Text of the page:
Boeing, NASA & United Airlines partner to test SAF benefits

"We are honored to collaborate with NASA, United Airlines, and other valued partners on research that will strengthen the industry's understanding of the benefits of SAF beyond reducing carbon emissions," says Chris Raymond, Boeing’s Chief Sustainability Officer.
"We are honored to collaborate with NASA, United Airlines, and other valued partners on research that will strengthen the industry's understanding of the benefits of SAF beyond reducing carbon emissions," says Chris Raymond, Boeing’s Chief Sustainability Officer.
Boeing, NASA & United’s tests have the potential to show what our transition to SAF can provide beyond GHG reductions, shares United CSO Lauren Riley

Air travel is widely seen as one of the least sustainable options — however, for both freight and distance passenger travel it is often necessary. 

Boeing is partnering with NASA and United Airlines for in-flight testing to measure how sustainable aviation fuel (SAF) affects contrails and non-carbon emissions, in addition to reducing the fuel's life cycle climate impact.

The collaboration, which aims to strengthen sustainability in aviation, looks to understand how advanced fuels, engine combustor designs and other technologies may reduce atmospheric warming.

"We are honored to collaborate with NASA, United Airlines, and other valued partners on research that will strengthen the industry's understanding of the benefits of SAF beyond reducing carbon emissions," says Chris Raymond, Boeing’s Chief Sustainability Officer.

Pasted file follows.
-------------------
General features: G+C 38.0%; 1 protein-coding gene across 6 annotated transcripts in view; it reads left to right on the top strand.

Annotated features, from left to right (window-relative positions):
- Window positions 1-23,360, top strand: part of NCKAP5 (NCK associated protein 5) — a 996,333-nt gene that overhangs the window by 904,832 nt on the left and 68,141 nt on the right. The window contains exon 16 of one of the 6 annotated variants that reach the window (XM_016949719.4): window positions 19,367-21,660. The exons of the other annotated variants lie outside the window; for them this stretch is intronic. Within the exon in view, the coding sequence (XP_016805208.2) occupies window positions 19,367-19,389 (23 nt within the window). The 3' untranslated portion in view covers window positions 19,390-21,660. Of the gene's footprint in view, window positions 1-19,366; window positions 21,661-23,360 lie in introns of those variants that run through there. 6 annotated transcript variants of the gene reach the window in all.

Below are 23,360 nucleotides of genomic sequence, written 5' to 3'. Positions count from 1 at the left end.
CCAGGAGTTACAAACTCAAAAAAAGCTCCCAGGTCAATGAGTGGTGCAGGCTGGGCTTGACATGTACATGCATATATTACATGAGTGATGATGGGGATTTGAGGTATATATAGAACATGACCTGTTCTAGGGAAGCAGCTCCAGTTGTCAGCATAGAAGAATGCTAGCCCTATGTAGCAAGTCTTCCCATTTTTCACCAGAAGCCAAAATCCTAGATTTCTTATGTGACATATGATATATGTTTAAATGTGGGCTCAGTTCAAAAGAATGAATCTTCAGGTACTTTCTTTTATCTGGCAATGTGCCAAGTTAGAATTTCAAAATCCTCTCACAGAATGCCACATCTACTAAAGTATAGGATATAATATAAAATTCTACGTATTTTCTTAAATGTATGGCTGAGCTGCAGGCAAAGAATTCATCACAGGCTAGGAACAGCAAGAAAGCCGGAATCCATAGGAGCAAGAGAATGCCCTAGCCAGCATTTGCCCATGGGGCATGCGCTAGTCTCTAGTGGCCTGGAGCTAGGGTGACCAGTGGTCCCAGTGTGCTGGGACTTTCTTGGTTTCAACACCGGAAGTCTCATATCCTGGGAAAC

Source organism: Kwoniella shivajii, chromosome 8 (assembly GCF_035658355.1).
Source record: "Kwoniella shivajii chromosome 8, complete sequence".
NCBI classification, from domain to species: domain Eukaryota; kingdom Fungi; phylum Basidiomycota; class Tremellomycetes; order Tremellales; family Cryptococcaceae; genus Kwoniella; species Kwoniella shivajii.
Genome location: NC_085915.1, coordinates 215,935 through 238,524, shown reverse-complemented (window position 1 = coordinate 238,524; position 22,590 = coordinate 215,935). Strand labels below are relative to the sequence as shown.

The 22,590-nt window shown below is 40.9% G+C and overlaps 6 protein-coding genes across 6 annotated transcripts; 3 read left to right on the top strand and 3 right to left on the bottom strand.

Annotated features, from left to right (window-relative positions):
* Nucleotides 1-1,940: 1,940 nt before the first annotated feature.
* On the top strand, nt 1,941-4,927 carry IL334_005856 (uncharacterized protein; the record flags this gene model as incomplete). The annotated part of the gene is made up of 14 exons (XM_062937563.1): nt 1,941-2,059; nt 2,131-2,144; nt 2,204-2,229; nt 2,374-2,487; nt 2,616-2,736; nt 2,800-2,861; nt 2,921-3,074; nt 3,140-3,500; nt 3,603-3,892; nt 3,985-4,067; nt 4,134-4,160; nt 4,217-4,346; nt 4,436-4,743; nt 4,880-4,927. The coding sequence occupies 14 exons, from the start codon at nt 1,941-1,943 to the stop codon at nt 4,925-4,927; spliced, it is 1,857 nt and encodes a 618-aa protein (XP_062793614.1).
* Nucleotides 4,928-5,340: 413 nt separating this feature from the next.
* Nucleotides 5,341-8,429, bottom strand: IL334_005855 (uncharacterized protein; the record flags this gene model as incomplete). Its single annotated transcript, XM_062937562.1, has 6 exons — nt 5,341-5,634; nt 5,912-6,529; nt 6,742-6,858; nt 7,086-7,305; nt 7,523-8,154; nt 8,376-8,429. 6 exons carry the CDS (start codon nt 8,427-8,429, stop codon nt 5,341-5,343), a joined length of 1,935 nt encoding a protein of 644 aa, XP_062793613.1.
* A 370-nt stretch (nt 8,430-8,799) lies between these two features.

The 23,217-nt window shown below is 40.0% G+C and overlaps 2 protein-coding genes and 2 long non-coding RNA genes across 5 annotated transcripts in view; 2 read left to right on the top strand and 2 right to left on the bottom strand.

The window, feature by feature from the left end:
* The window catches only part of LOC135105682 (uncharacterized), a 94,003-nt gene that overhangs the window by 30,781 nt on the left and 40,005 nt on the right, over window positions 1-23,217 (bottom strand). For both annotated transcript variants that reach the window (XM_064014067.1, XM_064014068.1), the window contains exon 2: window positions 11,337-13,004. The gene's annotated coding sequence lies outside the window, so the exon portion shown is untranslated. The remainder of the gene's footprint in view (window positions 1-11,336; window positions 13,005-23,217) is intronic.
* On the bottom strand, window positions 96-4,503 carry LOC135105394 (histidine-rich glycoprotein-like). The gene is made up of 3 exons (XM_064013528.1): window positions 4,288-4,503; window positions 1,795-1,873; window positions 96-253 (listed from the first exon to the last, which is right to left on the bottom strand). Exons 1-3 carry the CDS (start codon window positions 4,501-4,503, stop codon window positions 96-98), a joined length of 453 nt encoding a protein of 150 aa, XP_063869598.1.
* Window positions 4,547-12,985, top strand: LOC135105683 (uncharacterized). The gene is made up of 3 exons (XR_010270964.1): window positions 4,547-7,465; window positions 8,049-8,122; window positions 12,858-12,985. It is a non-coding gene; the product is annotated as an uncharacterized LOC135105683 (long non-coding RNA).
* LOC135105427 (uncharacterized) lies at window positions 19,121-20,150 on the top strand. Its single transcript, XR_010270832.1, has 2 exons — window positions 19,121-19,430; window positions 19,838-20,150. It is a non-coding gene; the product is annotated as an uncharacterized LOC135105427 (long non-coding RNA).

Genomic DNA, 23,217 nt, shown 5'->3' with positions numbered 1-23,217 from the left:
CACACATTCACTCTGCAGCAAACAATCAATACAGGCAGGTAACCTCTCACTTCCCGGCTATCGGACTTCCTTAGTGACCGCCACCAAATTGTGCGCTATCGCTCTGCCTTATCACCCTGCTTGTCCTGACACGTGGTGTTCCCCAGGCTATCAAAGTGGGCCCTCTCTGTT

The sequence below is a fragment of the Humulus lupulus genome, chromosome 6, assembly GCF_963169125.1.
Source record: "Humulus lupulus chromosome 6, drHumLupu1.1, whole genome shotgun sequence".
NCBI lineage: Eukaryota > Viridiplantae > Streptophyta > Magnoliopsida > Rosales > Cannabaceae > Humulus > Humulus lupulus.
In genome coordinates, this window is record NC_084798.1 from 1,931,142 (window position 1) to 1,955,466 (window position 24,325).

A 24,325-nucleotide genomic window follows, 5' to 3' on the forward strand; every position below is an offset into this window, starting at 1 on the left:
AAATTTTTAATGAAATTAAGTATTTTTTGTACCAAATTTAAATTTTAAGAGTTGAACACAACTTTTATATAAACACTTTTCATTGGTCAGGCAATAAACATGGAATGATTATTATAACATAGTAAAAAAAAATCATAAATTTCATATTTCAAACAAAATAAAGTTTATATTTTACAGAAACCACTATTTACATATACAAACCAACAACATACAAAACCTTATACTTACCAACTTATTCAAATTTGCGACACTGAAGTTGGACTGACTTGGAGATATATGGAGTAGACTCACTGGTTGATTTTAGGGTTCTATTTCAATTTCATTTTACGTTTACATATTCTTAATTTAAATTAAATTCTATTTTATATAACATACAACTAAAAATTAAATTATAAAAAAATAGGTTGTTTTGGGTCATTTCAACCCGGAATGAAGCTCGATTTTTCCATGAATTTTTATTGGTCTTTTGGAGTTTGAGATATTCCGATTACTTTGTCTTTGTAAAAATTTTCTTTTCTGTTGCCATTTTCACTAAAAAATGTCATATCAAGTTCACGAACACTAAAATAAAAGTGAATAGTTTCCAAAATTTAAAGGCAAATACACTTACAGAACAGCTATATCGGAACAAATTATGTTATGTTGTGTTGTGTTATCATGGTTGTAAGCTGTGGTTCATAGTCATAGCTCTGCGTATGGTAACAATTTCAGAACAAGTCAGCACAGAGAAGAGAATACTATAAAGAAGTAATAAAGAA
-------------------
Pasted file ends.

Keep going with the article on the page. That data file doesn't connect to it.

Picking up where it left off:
"We've solved hard problems before, and if we continue to take meaningful actions, I'm confident we'll achieve a more sustainable aerospace future, together."

Sustainable developments in action

Boeing's second ecoDemonstrator Explorer, a 737-10 destined for United Airlines, will fly with 100% SAF and conventional jet fuel in separate tanks and alternate fuels during testing. NASA's DC-8 Airborne Science Lab will fly behind the commercial jet and measure emissions produced by each type of fuel and contrail ice particles. NASA satellites will capture images of contrail formation as part of the testing.

"This collaboration between Boeing, NASA and United has the potential to not only help us better understand contrails but to provide the full scope of what our transition to SAF can provide beyond greenhouse-gas reductions," said United Chief Sustainability Officer Lauren Riley.

For example, tests will assess how SAF affects the characteristics of contrails, the persistent condensation trails produced when airplanes fly through cold, humid air. While their full impact is not yet understood, some research has suggested certain contrails can trap heat in the atmosphere.

"Flight testing is complex and resource-intensive, yet it's the gold standard for understanding how sustainable aerospace innovations affect changes in contrails and climate," says Rich Wahls, NASA mission integration manager for the Sustainable Flight National Partnership.

"This is why we're bringing NASA's DC-8 to bear on this collaboration, where the valuable flight data will improve our predictive models."

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